Radical Inclusion

I’m going to write this story once so that I don’t hold on to it longer than necessary.

I was at a bar having a great time when a gentleman sat down next to me.

He was Middle Eastern and since my dad is Middle Eastern I wanted to talk to him about where he was from.

So I politely asked him where he was from.


Oh, I see. I only asked because my father is from Lebanon and I thought you might be too.

Well, it turns out he WAS from Lebanon.

Beirut actually, just like my father.

So we chatted about the old country and farms and Burning Man.

He asked me what my favorite Burning Man principle was.

I replied that it was definitely RADICAL INCLUSION.

I can come off as awkward from time to time so I like a principle that encourages people to embrace me despite my weirdness.

He agreed with me.

We were having such a good time talking, we barely noticed the bartender who was hanging around us, muttering under his breath.

But suddenly, we both VERY CLEARLY heard a racial slur come from his direction.

One I don’t care to repeat, but which was so troubling to me that I froze out of fear.

Of course, I look Scandinavian, not Middle Eastern, so the man’s comments were directed to my new friend, but for a brief second, I felt was it was like to be disliked because of something as insubstantial as heritage.

And it was frightening.

By now, all we could hear was the sound of this man’s voice, very clearly continuing on this path of racial discrimination.

My new friend gave me a hug, and left the bar after sharing a few words with the bartender.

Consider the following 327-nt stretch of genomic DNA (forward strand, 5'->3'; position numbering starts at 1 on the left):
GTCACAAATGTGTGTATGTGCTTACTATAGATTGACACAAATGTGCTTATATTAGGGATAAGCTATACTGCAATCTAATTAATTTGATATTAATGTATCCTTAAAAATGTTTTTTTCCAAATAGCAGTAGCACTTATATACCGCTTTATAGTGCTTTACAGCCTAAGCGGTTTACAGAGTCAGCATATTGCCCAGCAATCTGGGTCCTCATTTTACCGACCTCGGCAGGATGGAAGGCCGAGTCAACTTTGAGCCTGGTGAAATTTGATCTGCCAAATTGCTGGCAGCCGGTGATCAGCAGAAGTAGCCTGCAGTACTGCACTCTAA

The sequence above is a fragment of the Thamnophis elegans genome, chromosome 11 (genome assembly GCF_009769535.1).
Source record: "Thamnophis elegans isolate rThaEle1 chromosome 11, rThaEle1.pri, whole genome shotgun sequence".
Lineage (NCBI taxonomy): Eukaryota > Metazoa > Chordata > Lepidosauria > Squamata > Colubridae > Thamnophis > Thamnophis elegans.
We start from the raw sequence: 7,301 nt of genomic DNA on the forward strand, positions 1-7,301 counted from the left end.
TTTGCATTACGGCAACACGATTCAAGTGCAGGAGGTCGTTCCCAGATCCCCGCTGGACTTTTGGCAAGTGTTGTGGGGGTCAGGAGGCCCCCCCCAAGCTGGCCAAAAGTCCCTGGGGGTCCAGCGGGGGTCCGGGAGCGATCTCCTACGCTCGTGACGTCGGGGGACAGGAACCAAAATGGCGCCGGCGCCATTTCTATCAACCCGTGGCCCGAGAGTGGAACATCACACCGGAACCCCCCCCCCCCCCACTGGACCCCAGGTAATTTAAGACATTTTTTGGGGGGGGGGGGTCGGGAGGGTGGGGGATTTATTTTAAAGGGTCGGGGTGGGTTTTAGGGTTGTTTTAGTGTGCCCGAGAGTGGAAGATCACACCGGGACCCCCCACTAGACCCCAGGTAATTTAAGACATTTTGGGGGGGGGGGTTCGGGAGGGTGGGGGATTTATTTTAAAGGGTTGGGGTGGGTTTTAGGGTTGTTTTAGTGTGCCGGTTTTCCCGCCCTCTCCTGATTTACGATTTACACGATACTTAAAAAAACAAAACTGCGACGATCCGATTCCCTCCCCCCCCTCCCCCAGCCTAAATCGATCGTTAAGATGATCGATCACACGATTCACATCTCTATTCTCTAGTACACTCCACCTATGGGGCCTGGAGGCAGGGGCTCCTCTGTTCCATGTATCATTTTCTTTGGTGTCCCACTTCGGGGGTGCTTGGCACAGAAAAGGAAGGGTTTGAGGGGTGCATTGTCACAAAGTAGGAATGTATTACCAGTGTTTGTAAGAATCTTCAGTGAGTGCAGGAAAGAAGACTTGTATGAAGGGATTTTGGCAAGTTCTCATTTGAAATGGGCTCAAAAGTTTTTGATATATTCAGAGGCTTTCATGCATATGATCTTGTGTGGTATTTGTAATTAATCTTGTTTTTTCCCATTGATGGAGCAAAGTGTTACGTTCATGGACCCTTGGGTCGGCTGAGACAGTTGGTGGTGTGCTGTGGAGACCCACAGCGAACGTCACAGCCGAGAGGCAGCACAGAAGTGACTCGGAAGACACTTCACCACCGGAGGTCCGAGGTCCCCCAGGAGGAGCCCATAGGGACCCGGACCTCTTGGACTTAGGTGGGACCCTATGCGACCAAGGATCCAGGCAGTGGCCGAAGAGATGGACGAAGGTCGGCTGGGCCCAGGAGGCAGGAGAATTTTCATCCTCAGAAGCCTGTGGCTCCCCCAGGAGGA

I sat there in silence for a while, thinking about the Radical Inclusion principle which should have protected my friend from racism.

But didn’t.

Genetics, apples and trees

For a long time, my genetic background remained a mystery.

I was adopted.

I always felt like my parents were my parents but I never felt like I could claim their background as my own.

My father is Lebanese after all and I am the least middle eastern looking “Lebanese” woman you will ever meet.

My mom is also dark skinned with dark eyes and brown hair.

Then, when I was 22, I met Paul and Sherri, my birth parents.

And the mystery was somewhat solved.

I was Nordic and Scottish with a little Portuguese thrown in.

Mystery solved, right?

Not when you’re a geneticist by training.

I needed to know more.

So I sent my DNA sample (aka spit) to 23andme.com and they came back and told me the same basic information.

Northwestern European, British Isles, and Portuguese.

It seems no one could pin point my genetic makeup past Northwestern Europe – Norway, Sweden, and Finland.

Then lo and behold, a FACEBOOK quiz was created which analyzes your face to tell you where you are from.

Highly scientific, I am sure.

So I run the test (and probably offer over a buttload of personal data as well) and here is my result:

There is a 95% likelihood that I am Swedish.


I had to laugh at that.

Then I had to post it to my Facebook page and tag The Swede.

Just because I know he’d get a kick out of it.

Travels 9,000 miles and meets a Swedish American.

Oh, the apple doesn’t fall far from the tree now, does it?